“You can’t trust love, Ellis,” his father warns, but that’s precisely what Ellis sets his heart on as he and Neckbone attempt to reunite Mud and Juniper.
After fraying our psyches with his nerve shattering sophomore effort Take Shelter, the warmth and guileless adventure Nichols creates on screen comes as a blessed relief. Which is not to say the film is without tension – though, if anything, it’s a little too blatantly foreshadowed – but Nichols wins you over with the richness of story and characters, to capture more than a mere tribute to Twain and Dickens: this has all the makings of a modern classic.
Shot on 35mm, the widescreen tableaux are gorgeously cinematic. The artfulness with which Nichols renders nature is enough to give you Tree of Life flashbacks, which are helped along by Sheridan’s presence in both films. And although McConaughey is receiving well-deserved accolades, Sheridan is the real discovery in Mud; his gentle earnestness and emotional nuance is as impressive as it is understated. Lofland too proves himself a pitch-perfect sidekick, and the pair effortlessly rival those benchmark performances in Stand By Me.
Nichols finds similar success with his supporting cast. Paulson and McKinnon present the conflicted angst of parents wanting to protect their son from an inevitable separation, while across the river, Sam Shepard brings his characteristic gravitas to the role of a reclusive neighbor. Witherspoon creates a convincing blue-collar Helen of Troy, and Nichols regular Michael Shannon brings an intriguing extra dimension to Neckbone’s life as his roustabout uncle.
It’s a crying shame most fourteen year olds wouldn’t bother with this film, for its portrayal of family and friendship is handled with such a deft touch that a few important truths have a chance to hit home. Instead, it’ll be with a sense of nostalgia that older audiences sink into Mud; an experience that will surely leave its mark.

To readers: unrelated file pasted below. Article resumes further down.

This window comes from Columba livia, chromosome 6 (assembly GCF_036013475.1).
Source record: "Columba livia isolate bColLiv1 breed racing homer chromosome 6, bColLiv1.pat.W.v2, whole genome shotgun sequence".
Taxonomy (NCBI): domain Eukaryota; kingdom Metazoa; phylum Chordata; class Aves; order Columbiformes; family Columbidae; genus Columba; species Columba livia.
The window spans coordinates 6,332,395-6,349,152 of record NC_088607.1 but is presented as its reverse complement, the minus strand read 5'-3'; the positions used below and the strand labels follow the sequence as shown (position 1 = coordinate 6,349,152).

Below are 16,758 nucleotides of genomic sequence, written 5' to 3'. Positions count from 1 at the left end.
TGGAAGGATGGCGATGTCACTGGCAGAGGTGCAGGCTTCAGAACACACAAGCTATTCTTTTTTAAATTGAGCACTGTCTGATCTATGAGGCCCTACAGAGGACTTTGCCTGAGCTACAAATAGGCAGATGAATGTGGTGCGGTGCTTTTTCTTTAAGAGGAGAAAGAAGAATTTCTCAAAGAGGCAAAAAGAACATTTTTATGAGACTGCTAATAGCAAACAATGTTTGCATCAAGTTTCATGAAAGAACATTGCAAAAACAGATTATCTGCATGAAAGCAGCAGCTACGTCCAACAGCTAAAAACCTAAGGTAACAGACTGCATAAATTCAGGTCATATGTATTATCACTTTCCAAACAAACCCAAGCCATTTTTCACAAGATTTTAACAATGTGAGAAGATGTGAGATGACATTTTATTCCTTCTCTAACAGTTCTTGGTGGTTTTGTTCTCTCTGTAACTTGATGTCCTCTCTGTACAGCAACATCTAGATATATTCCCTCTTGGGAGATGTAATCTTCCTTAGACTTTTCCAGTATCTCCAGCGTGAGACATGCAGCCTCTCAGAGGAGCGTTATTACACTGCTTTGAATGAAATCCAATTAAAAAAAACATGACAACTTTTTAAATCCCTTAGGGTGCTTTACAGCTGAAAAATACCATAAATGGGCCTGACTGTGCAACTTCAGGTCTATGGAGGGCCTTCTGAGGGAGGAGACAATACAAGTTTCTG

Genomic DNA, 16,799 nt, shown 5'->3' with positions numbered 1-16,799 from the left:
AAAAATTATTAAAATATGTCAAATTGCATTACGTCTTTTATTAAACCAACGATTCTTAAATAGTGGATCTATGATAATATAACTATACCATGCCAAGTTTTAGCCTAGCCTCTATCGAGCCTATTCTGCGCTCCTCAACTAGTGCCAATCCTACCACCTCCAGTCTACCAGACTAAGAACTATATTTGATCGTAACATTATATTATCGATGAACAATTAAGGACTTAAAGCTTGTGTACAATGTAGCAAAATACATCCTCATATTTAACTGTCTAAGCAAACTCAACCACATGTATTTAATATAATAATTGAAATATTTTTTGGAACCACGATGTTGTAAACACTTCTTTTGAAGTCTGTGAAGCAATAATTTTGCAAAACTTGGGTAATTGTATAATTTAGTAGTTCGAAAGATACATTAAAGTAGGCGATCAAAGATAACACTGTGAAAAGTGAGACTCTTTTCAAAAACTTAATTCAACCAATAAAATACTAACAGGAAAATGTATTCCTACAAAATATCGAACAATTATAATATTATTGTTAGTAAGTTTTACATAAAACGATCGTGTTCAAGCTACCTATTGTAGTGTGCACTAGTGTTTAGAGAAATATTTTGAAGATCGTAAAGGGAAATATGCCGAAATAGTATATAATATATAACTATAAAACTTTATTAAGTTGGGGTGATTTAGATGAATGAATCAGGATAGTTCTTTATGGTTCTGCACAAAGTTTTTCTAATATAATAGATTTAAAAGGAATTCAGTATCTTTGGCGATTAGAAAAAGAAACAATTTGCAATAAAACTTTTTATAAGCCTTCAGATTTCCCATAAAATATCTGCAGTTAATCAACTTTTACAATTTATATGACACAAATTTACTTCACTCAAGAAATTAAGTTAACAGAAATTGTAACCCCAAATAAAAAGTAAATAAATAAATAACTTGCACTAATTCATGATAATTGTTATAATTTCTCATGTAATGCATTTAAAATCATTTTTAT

Published on TheVine
Australian release date: 13 June 2013 (limited)

Wednesday, June 19, 2013

Sydney Film Festival Closing Night 2013

Sunday night saw the Sydney Film Festival celebrate the end of its 60th year by bestowing the $60,000 Sydney Film Prize to Nicholas Windig Refn's Only God Forgives. This is the second win for Refn, who won the Official Competition back in 2009 with Bronson

I cannot wait to talk more about Only God Forgives; good lord what a spectacular looking, ghastly film! I think I'm still reeling. 

The other Sydney Film Festival winners for 2013:
FOXTEL Australian Documentary Prize at Sydney Film Festival 2013 awards $10,000 to Buckskin, directed by Dylan McDonald.
Dendy Award winner for Best Live Action Short is Perception, directed by Miranda Nation and produced by Lyn Norfor.

Rouben Mamoulian Award winner, sponsored by Dendy Cinemas: Damien Lyons, director of Record.
Yoram Gross Animation Award: Butterflies, directed by Isabel Peppard, produced by Warwick Burton.